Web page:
Taking care of bees
Taking care of bees

Taking care of bees

Have you planted anything in your yard or on the balcony already? If not, now would be a good time for some gardening. Why not set up a small veggie garden or arrange a couple of pretty flowerbeds? Apart from the practical benefits and aesthetics it will also help to protect various species of insects including bees.

I mention bees for a reason. The fact is that in recent years the problem of bee extinction has become particularly acute, and its consequences and possible solutions are already being discussed at the highest level. Why are bees dying out? There are many reasons: the dominance of intensive agriculture with monocultures and insecticides, degradation and vanishing of natural habitats, climate change…

Bees are an irreplaceable element of the ecosystems, as they contribute to maintaining the biological diversity. Without bees, there would be no flowers, fruit or vegetables. In Germany, for example around, 80 percent of plants including horticultural crops are pollinated by bees.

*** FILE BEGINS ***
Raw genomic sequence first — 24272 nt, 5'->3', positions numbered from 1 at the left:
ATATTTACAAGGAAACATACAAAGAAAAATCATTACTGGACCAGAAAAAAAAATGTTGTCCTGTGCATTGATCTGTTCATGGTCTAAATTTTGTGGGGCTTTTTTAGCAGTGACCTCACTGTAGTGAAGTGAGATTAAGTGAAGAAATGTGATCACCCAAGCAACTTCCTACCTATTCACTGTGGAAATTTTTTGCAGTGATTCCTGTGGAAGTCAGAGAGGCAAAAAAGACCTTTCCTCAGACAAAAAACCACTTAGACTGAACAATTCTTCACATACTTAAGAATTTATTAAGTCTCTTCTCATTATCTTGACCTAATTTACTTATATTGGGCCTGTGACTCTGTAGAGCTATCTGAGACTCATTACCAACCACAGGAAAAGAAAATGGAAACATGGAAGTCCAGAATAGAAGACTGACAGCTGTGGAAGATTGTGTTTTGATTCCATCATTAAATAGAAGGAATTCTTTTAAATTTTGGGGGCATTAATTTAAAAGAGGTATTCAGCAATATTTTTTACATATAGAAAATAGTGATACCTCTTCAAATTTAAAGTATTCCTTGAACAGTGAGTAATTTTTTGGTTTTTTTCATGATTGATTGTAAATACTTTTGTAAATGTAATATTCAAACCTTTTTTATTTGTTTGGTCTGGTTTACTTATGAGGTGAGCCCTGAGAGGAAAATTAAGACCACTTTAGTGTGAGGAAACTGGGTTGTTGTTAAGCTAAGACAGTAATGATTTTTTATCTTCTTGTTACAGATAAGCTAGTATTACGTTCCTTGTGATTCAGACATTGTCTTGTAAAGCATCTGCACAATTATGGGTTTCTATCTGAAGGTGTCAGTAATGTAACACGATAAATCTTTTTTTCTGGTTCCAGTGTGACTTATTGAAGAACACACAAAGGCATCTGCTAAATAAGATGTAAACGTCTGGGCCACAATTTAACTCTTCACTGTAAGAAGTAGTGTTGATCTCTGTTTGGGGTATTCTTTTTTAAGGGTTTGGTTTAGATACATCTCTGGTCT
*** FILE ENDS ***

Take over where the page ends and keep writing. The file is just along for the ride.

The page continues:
Bees working

Menu for the bees

We can help these hard-working insects survive adverse conditions and continue to perform their functions. All we need to do is to plant some suitable plants on the balcony or in the garden. For example, bees love daisies (Margeriten) and other aster plants, lobelia (Männertreu), catnip (Katzenminze), rock aurilia (Felsen-Steinkraut) and lavender (Lavendel). In most German supermarkets you can also find wildflower seed mixes – they also attract bees. There is often a huge variety of seedlings at farmers’ markets. You can also display pots of herbs that we use in cooking on the balcony. Thyme, mint, basil, coriander, rosemary, oregano, sage do not only add taste to our meals, but also serve as an excellent source of nectar for bees.

By the way, there are even campaigns in Germany for the distribution of free flower seed packets so that anyone can contribute to biodiversity conservation. On May 11th, the campaign called ‘Hamburg blüht auf‘ (‘Hamburg Blossoms’) will start in Hamburg: in the city libraries you’ll be able to get seed packets with the region’s characteristic plants for free. 

And one last thing: when you see a happy bee in your little garden, don’t be afraid – it is harmless, it is actually working for your well-being!

Cover photo by Jenna Lee on Unsplash
Photo by Eric Ward on Unsplash

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